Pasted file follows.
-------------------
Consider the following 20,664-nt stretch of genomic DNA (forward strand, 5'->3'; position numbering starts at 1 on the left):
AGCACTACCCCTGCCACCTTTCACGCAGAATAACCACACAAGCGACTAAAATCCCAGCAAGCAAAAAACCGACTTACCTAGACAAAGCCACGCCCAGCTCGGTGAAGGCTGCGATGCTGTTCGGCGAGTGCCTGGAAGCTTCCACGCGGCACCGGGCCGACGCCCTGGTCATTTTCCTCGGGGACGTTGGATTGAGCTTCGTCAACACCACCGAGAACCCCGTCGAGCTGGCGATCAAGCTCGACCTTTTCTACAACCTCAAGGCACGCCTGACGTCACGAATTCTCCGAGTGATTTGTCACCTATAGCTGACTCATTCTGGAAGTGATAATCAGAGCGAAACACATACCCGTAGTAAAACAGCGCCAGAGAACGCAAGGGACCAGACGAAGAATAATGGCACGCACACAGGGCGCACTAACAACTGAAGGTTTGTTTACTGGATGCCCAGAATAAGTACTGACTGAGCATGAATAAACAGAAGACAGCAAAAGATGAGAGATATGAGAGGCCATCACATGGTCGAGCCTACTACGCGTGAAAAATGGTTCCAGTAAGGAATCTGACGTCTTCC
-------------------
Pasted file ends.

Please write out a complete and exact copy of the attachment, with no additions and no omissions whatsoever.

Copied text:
Consider the following 20,664-nt stretch of genomic DNA (forward strand, 5'->3'; position numbering starts at 1 on the left):
AGCACTACCCCTGCCACCTTTCACGCAGAATAACCACACAAGCGACTAAAATCCCAGCAAGCAAAAAACCGACTTACCTAGACAAAGCCACGCCCAGCTCGGTGAAGGCTGCGATGCTGTTCGGCGAGTGCCTGGAAGCTTCCACGCGGCACCGGGCCGACGCCCTGGTCATTTTCCTCGGGGACGTTGGATTGAGCTTCGTCAACACCACCGAGAACCCCGTCGAGCTGGCGATCAAGCTCGACCTTTTCTACAACCTCAAGGCACGCCTGACGTCACGAATTCTCCGAGTGATTTGTCACCTATAGCTGACTCATTCTGGAAGTGATAATCAGAGCGAAACACATACCCGTAGTAAAACAGCGCCAGAGAACGCAAGGGACCAGACGAAGAATAATGGCACGCACACAGGGCGCACTAACAACTGAAGGTTTGTTTACTGGATGCCCAGAATAAGTACTGACTGAGCATGAATAAACAGAAGACAGCAAAAGATGAGAGATATGAGAGGCCATCACATGGTCGAGCCTACTACGCGTGAAAAATGGTTCCAGTAAGGAATCTGACGTCTTCC